Every living organism grows and develops in a unique way; the study that dedicates itself to understanding this growth and maturation is known as developmental biology. This field incorporates all aspects of development, from individual cells and their growth into various types of tissue, to more physical elements of reproduction, including sexual reproduction and metamorphic processes. Generally speaking, developmental biology incorporates principles from various aspects of embryonic development, including cellular differentiation, tissue creation, and cell differentiation or growth. While there are variants between plant cells and animal cells, the underlying foundation of developmental biology remains the same. Other areas of study that make up the concept of developmental biology include cellular differentiation, or the process by which certain cells have specific functions or roles; and regeneration, or the ability to regrow a missing or otherwise severely damaged part, a trait that is far more common among plants than it is among animals.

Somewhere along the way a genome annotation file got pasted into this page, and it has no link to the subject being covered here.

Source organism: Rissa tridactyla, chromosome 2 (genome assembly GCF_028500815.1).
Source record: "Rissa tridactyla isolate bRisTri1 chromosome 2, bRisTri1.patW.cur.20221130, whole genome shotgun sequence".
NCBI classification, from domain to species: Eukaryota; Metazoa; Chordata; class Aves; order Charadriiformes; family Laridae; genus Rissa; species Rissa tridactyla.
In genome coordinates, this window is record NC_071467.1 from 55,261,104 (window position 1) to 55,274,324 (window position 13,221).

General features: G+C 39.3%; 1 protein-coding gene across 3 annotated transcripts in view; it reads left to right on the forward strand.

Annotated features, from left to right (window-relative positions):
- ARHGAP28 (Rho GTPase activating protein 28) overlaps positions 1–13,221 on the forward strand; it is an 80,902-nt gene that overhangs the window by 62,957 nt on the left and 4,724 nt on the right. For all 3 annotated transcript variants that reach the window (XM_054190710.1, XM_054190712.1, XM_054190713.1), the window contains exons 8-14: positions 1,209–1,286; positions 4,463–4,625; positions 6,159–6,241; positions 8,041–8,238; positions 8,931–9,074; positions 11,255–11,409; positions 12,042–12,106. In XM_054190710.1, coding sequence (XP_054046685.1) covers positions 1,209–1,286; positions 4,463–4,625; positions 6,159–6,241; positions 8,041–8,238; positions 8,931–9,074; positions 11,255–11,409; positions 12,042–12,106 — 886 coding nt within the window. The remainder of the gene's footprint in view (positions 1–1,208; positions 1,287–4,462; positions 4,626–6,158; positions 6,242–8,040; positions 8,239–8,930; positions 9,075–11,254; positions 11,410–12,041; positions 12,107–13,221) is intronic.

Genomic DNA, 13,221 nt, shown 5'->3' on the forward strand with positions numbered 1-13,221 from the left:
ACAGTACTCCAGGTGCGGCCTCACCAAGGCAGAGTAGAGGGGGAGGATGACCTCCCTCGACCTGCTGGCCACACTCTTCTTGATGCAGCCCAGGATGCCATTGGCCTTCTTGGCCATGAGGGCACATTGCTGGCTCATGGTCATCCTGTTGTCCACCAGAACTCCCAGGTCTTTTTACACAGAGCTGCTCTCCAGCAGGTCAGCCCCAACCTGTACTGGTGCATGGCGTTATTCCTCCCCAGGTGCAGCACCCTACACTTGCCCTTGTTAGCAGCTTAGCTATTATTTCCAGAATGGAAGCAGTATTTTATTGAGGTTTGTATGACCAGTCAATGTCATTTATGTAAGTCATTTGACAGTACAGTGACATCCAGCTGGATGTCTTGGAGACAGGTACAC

There are other areas of developmental biology that carry with them a great deal of debate and/or controversy. The concept of dying with honor - the desire of many individuals to end their lives when facing a terminal illness or diagnosis - reflects autonomy and the desire to life live on one's own terms. The coverage of the topic of stem cells, for example, is always improving and being reconsidered, both in terms of the positive impact such an approach can have on the patient, and the idea that a conservative bottle should be able to figure into the equation when determining if a special prosecutor is needed. Developmental biology is a complex network of scientific, social, and philosophical issues, but they all have the root of the problem firmly planted in the complex ideas associated with developmental biology, and not in exploring the alternative majors and opportunities available to them.